The Written World

Here’s something to keep you occupied over the weekend.  [Will there be a quiz? – Ed]  Possibly…  The BBC magazine has an short and interesting, but un-embeddable, audio slide-show of Melvyn Bragg’s Radio 4 five-parter, In Our Time: The Written World

The British Library has more online information about the texts and technology featured in each of the programmes.  From Chinese oracle bones, the oldest items in the library, to 17th and 18th Century news books, news pamphlets and newspapers.  As they say in their introduction

In this series of five In Our Time radio programmes Melvyn Bragg tells the story of the written word from its origins in the Middle East 6,000 years ago to the present day. He discovers how the technology of writing has developed: from the earliest clay tablets to paper, the printing press and beyond.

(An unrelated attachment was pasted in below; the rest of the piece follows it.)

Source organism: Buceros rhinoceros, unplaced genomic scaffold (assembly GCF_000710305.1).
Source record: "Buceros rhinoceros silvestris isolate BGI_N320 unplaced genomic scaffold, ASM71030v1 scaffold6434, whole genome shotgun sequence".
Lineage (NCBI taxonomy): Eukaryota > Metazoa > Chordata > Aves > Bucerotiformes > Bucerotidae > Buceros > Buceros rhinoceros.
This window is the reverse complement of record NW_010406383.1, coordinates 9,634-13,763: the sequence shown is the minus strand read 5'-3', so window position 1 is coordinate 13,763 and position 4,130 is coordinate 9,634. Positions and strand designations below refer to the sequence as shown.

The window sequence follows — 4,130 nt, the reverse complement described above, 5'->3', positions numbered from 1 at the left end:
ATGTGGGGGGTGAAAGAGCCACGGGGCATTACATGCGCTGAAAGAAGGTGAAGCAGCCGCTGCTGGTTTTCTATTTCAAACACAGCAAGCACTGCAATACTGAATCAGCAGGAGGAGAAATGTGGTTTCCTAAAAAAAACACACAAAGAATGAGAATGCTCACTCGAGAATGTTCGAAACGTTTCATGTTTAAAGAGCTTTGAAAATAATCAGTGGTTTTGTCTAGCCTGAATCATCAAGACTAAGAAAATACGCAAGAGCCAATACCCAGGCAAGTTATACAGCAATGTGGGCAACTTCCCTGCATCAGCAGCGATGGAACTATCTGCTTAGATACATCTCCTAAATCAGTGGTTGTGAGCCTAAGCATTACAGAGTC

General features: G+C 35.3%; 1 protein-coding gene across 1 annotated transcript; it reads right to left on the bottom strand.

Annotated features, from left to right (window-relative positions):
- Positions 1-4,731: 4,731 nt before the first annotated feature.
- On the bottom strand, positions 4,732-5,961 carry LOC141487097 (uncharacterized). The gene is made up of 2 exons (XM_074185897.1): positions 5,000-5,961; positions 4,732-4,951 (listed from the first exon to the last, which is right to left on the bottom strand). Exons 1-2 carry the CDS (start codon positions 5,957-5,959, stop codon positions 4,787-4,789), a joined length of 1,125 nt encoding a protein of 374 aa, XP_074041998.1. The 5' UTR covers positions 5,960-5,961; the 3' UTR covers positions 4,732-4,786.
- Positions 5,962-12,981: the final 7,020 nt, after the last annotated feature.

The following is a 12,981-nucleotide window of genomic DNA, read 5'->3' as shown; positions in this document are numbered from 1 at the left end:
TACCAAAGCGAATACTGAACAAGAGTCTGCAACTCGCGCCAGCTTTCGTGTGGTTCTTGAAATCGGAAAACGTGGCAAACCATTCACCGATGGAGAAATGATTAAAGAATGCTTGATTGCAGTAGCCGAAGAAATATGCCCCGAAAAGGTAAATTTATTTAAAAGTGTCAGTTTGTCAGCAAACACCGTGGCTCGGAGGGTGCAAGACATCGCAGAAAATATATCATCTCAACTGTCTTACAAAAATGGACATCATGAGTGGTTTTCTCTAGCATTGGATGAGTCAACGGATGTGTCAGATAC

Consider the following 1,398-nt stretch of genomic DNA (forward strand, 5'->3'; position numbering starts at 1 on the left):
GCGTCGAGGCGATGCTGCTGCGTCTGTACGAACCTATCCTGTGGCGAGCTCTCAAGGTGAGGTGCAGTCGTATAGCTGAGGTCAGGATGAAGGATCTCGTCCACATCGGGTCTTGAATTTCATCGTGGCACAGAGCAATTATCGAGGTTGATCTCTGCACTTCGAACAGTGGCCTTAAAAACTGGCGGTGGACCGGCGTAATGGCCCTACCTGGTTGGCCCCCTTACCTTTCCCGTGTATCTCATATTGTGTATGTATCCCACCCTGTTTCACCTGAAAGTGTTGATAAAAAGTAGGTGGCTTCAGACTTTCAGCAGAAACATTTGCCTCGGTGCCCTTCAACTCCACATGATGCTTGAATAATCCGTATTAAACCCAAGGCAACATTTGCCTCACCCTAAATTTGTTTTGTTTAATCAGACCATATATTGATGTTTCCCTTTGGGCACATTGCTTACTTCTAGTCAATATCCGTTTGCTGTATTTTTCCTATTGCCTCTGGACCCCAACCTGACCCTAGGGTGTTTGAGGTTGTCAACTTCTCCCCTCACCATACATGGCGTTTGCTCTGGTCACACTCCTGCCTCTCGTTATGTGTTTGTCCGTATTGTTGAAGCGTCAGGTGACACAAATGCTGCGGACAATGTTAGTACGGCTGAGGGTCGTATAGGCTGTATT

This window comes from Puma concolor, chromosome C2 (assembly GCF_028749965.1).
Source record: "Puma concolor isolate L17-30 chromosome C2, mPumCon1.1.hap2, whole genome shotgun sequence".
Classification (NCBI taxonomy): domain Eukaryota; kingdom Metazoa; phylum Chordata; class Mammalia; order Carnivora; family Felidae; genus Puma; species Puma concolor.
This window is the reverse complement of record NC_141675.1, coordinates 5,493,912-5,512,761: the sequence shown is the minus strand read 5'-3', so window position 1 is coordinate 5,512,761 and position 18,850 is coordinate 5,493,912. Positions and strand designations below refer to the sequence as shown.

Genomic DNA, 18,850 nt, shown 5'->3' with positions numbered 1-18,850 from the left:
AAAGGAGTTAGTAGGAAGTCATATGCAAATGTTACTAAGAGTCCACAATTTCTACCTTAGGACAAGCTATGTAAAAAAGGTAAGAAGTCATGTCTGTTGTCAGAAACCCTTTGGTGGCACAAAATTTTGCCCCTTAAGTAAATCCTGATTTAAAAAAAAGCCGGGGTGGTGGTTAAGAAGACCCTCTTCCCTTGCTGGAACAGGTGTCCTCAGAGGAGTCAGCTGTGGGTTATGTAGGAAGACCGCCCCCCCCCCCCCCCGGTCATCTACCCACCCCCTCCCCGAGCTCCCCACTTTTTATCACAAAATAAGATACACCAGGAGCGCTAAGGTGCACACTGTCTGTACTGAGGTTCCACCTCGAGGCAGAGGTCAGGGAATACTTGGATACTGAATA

By examining and discussing some of the most important surviving texts, Melvyn and his guests explain how this most powerful of inventions has enabled the dissemination of thought worldwide. Many of the key texts discussed here are in the British Library, and the programme features extensive interviews with our expert curators.

Each part is about 30minutes long and is still available, for now, as a downloadable podcast [14Mb each].  The BBC’s audio slide-show features the 15th Century Gutenberg Bible, courtesy of the moveable type printing press – arguably one of the greatest human innovations.  They also have images from the handwritten notebooks of Isaac Newton, dated 1661, when he was 18 years old.  Wondrous.

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